Tuesday, December 6, 2011

Deja vu in ATLAS ACS 2: rivaroxaban in acute coronary syndromes

Another major trial that emerged out of the 2011 American Heart Association meeting last month was ATLAS ACS 2 [1], which evaluated the addition of rivaroxaban (Xarelto®) to dual antiplatelet therapy in patients with acute coronary syndromes (ACS).  A reduction in major cardiovascular events was demonstrated in the group randomized to rivaroxaban therapy, but this benefit was accompanied by an increase in major nonfatal bleeding.

The rationale behind ATLAS ACS 2 is similar to WARIS II [2], a study conducted in 2002 which randomized patients to aspirin, warfarin, or both following an acute myocardial infarction (MI). The study demonstrated that warfarin given alone or in combination with aspirin reduced major cardiovascular events (largely driven by reductions in reinfarctions and thromboembolic strokes) but was associated with an increase in major nonfatal bleeding.  However, the practice never really caught on. First, the addition of warfarin seemed impractical and inconvenient for the majority of patients who presented following an MI.  Secondly, as the results of WARIS II were being finalized, the CURE trial was published [3], paving the way for dual antiplatelet therapy as the new standard of care in patients with ACS.  Given the follow-up and monitoring required for long-term warfarin therapy, the addition of clopidogrel to aspirin seemed like a more attractive strategy for reducing major cardiovascular events following ACS.  Since that time, no robust randomized prospective trials have specifically investigated the addition of warfarin to dual antiplatelet therapy for the purpose of improving outcomes in ACS, so the practice was largely abandoned before it ever began.

Given the complex thrombotic risk associated with ACS, the addition of rivaroxban was expected to provide a similar benefit as warfarin in WARIS II, but without the cumbersome monitoring and follow-up required (and perhaps a lower incidence of certain types of bleeding) -- but given the evolution of antiplatelet therapy, is ATLAS ACS 2 simply a case of deja vu?

In ATLAS ACS 2, rivaroxaban was added to dual antiplatelet therapy comprised of aspirin and clopidogrel (and in a few instances, ticlopidine). However, some would argue that we have entered an era where clopidogrel will be gradually phased out in favor of the newer antiplatelet agents prasugrel (Effient®) and ticagrelor (Brillinta®) (or, at the very least, its use will be primarily reserved for the minority of patients who are not candidates for other therapies).  While I anticipate this process will take years to occur, several recently published guidelines already reflect this shift in practice -- the 2011 European guidelines for non-ST elevation myocardial infarction (NSTEMI) recommend prasugrel and ticagrelor as first-line therapy in appropriate patients and the 2011 US guidelines for percutaneous coronary intervention (PCI) recommend these agents as reasonable alternatives to clopidogrel.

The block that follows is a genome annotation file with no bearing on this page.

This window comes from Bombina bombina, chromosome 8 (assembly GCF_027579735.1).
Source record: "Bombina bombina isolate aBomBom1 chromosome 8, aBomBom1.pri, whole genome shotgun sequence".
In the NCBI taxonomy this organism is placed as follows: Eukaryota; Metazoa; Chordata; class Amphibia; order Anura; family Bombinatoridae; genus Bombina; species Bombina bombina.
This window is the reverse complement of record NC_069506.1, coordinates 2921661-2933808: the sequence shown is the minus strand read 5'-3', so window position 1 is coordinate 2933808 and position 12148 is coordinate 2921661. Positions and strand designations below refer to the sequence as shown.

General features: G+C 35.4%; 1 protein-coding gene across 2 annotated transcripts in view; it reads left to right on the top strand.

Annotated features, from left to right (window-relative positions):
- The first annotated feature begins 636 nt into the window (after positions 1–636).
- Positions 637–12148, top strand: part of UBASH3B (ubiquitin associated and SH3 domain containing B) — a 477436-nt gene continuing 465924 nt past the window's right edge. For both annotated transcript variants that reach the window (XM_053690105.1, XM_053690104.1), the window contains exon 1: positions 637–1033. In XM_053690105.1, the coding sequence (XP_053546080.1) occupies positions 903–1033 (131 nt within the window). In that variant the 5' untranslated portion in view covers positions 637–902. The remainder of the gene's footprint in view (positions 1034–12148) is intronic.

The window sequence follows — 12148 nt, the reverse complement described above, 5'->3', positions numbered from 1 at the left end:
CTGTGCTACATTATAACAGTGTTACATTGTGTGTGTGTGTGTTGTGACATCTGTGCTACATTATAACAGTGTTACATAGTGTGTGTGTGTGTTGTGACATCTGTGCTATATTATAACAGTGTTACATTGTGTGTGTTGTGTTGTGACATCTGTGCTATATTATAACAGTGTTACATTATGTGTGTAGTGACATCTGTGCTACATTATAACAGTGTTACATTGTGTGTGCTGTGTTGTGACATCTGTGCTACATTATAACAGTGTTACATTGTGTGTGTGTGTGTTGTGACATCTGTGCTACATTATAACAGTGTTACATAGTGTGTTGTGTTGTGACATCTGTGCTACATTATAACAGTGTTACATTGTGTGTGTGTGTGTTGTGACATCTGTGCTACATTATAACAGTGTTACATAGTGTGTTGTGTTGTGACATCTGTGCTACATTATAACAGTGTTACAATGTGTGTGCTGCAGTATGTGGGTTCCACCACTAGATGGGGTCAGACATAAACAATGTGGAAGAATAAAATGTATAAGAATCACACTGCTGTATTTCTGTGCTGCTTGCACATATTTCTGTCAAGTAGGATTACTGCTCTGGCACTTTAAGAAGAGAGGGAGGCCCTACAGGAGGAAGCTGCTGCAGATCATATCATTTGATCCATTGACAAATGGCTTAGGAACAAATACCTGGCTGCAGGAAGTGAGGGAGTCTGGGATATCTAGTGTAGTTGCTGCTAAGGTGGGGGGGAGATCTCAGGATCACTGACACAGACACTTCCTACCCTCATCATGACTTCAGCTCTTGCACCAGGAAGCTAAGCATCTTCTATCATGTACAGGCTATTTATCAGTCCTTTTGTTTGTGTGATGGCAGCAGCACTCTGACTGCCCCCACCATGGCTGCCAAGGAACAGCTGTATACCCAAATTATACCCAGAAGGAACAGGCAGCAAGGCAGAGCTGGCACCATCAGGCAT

So, while the addition of low-dose rivaroxaban appeared to benefit patients in ATLAS ACS 2, is this simply the modification of a standard of care that is already on its way out?  Prasugrel is clearly associated with increased rates of bleeding versus clopidogrel. While ticagrelor is associated with a similar incidence of bleeding overall, it had higher rates of bleeding in certain key subgroups, including intracranial hemorrhage and non-CABG related major bleeding.  Therefore, given the incidence of bleeding already associated with newer antiplatelet therapies, the risks of adding rivaroxaban to these emerging standards of care may actually outweigh its benefits. Moreover, if a clinician's reasoning for avoiding prasugrel or ticagrelor in a specific patient is related to concerns for bleeding, the addition of long-term rivaroxaban seems even more unlikely.

With the patent for clopidogrel set to expire late in the second quarter of next year, it will likely remain a standard of care for many patients in the US for some time.  If patients who would otherwise be candidates for prasugrel or ticagrelor are placed on clopidogrel for financial considerations, I cannot imagine any financially justifiable advantages of adding rivaroxaban -- an agent that will probably only be available as a brand name product for the next decade or more.

Either way, it is still too early to tell how ATLAS ACS 2 will influence the management of patients with ACS. However, if history (i.e., WARIS II) has taught us anything, the addition of rivaxoban in patients with ACS may also be a practice that is abandoned before it ever begins...

  1. Mega JL, Braunwald E, Gibson CM; for the ATLAS ACS 2–TIMI 51 Investigators. Rivaroxaban in Patients with a Recent Acute Coronary Syndrome. N Engl J Med. 2011 Nov 13.
  2. Hurlen M, Abdelnoor M, Arnesen H, et al. Warfarin, aspirin, or both after myocardial infarction. N Engl J Med. 2002 Sep 26;347(13):969-74.
  3. The CURE Investigators. Effects of clopidogrel in addition to aspirin in patients with acute coronary syndromes without ST-segment elevation. N Engl J Med 2001;345: 494-502.

No comments: